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Subject: Was the USMC the appropriate force to send to Baghdad?
towgunner1960    10/3/2003 10:46:39 PM
I submit that it might have been more efficient to send British troops north to Baghdad instead of the Marine Corps, for the following reasons; U.S. Army and U.K. troops have trained together to fight the type of war that was fought for the last 50 odd years. (Mechanized warfare). The Marine Corps armor, excepting the M1 are totally unsuited for RAPID desert armored fighting, i.e. aav, lav and M198. U.K. and U.S. Army are equipped exactly the way you need to be to fight this type of war,(M1, M2-3, M109), (Challenger, Warrier, AS90). This gives them the ability to shoot and scoot, and to slug it out if needed. The Marine Corps has never trained with the Army to fight massive Soviet style forces the way U.K. and U.S. Army have. It might have been better for USMC to have taken over the British role, attacking southern Iraq, where they could have worked as a combined arms team with naval support, the way they have for over 200+ years. Long range desert armored warfare is not a Marine mission with the equipment and the training they have. If they want to equip themselves the way the Army does to fight this type of war, then they risk losing capability to fight the littorial type of war that they are so magnificant at. This is no way a slight against the Marines, who I have trained with and admire. But what nation can afford to have two armies? If they insist on trying to compete against the Army for that mission, (mech warfare), then what need is there for a Marine Corps? You might as well combine them with the Army.
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bunkerdestroyer    RE:Once again Let's get it straight - BD   10/27/2005 12:05:11 AM
easy AR, I already had s-2 lobbin' 155s at me earlier.... I do understand the history(esp ww2)-but one deal you left out(and I am sure you did not over look as if you had mentioned it, it would have clearly shown the mc being superior :)-why was the army the first in? there was no rush and that is the way rummy and the JCOS wanted it. simple..and prior, there was not prepositioned items for the army-DG was for the mc and after the 1st GW the army brass finally realized it and then in the late 90s if I am not mistaken, started to do the same..... To concede a point-the army did drop a birgade(517th???) in norther Iraq. The mc could not have done that. It had the helos, but not the ability to deliever the heavy..... I could aggitate you more, but that is enough for now, and I am sure the opp. will arise on another topic ps...I am not old....35yrs..just feel old(esp with current job of sheriff's deputy/jailer...{we had the BTK..whooweee, what a feather in our cap}-with mc life), about 60 some days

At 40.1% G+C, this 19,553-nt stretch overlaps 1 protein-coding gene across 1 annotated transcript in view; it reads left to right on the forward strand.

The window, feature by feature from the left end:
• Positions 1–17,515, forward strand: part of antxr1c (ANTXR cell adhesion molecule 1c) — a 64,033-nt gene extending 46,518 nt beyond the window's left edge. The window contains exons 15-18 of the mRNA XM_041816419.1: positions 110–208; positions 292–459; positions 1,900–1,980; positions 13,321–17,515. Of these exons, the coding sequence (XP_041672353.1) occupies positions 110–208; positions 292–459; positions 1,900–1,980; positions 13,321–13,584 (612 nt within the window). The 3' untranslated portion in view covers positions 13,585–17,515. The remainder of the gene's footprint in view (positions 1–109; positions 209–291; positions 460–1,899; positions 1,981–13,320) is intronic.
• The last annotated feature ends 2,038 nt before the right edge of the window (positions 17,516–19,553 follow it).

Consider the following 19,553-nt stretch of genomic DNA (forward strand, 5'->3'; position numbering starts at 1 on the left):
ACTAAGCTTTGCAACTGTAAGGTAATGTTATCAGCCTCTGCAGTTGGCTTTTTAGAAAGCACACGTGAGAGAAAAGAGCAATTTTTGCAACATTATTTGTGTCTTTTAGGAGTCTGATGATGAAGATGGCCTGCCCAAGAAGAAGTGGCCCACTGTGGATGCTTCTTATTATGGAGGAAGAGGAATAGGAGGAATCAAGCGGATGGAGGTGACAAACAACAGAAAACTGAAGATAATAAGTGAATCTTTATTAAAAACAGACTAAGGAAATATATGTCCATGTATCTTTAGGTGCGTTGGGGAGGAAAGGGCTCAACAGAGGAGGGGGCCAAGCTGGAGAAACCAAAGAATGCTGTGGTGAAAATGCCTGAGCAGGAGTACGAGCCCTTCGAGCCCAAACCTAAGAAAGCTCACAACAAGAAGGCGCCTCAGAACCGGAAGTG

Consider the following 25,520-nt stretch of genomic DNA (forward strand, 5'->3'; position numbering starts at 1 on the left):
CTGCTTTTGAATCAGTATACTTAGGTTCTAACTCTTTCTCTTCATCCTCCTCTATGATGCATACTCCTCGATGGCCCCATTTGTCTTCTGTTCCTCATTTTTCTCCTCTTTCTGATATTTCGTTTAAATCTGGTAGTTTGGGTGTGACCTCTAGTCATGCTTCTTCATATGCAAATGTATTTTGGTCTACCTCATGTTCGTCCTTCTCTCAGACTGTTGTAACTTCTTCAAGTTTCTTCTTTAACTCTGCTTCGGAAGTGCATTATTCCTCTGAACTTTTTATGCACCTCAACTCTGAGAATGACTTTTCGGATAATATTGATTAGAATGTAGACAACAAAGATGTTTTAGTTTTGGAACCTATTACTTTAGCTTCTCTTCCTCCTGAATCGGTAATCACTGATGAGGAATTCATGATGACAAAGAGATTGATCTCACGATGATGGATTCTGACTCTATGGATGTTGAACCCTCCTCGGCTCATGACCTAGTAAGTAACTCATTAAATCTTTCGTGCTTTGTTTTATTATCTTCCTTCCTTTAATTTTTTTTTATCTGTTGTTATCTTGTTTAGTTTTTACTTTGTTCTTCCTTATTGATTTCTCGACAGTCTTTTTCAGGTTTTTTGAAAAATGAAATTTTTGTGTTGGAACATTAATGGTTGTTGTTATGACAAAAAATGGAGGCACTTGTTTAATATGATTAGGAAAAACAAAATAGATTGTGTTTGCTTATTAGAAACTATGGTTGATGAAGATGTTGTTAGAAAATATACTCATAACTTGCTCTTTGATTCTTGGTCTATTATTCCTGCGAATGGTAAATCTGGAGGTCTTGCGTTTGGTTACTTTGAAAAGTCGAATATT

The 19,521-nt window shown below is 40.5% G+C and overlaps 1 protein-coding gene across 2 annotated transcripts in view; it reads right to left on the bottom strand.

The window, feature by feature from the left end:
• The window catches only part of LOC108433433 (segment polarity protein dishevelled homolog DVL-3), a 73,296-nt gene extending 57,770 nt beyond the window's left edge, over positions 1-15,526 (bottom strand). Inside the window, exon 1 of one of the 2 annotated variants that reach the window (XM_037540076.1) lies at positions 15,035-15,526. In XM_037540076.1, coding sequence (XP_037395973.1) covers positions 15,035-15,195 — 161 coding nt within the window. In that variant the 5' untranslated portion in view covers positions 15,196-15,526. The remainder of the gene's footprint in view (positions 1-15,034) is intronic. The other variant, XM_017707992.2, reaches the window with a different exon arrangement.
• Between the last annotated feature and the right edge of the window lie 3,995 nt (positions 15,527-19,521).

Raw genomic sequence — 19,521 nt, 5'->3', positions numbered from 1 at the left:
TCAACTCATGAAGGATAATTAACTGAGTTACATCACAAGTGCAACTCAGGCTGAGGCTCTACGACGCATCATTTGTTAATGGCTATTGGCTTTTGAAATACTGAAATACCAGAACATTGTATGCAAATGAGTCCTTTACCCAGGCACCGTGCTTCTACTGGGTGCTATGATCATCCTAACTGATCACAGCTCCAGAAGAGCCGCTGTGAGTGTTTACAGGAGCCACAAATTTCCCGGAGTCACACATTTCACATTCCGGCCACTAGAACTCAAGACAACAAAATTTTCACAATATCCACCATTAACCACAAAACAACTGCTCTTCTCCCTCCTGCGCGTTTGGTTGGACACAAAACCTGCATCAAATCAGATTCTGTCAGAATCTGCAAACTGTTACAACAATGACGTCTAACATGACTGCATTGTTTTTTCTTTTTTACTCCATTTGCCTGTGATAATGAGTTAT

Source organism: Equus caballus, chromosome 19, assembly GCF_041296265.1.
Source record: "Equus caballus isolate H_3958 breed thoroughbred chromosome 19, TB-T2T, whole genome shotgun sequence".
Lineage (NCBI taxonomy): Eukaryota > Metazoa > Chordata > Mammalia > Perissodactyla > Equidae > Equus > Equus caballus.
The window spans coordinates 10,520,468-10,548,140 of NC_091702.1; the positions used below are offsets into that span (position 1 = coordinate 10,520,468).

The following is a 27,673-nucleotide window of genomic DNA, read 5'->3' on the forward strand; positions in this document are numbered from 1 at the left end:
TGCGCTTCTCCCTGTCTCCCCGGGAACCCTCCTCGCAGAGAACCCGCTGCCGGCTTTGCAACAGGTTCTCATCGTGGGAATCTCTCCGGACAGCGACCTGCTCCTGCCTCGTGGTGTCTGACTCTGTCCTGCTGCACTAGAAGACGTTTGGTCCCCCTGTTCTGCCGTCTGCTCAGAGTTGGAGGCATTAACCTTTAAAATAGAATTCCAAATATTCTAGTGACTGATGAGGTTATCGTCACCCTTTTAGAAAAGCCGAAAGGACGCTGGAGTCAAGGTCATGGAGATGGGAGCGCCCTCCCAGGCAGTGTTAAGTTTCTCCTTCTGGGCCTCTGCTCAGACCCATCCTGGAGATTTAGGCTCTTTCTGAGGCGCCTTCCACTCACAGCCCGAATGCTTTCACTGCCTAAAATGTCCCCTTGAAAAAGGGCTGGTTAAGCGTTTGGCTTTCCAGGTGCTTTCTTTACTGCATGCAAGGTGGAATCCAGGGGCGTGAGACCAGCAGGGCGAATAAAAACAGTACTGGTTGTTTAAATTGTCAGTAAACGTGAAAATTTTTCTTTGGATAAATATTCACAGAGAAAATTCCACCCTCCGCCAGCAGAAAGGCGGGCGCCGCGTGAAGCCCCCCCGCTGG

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S-2    RE:Once again Let's get it straight - BD/S-2 Warning Order   10/27/2005 12:11:36 AM
"I do understand the history(esp ww2)" No you don't. Otherwise you wouldn't have slammed the 28th I.D. at the Bulge. 65% strength, only after two months of fighting at Aachen and the Hurtgen Forest-heard of those places? Nor would you be yappin' about Okinawa without such a half-witted remark about the U.S. Army helping the U.S.M.C. there if you knew your stuff. Fact is, you don't. Garbage. You just can't help stepping all over your crank.
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bunkerdestroyer    RE:Once again Let's get it straight - BD/S-2 Warning Order   10/27/2005 12:49:28 AM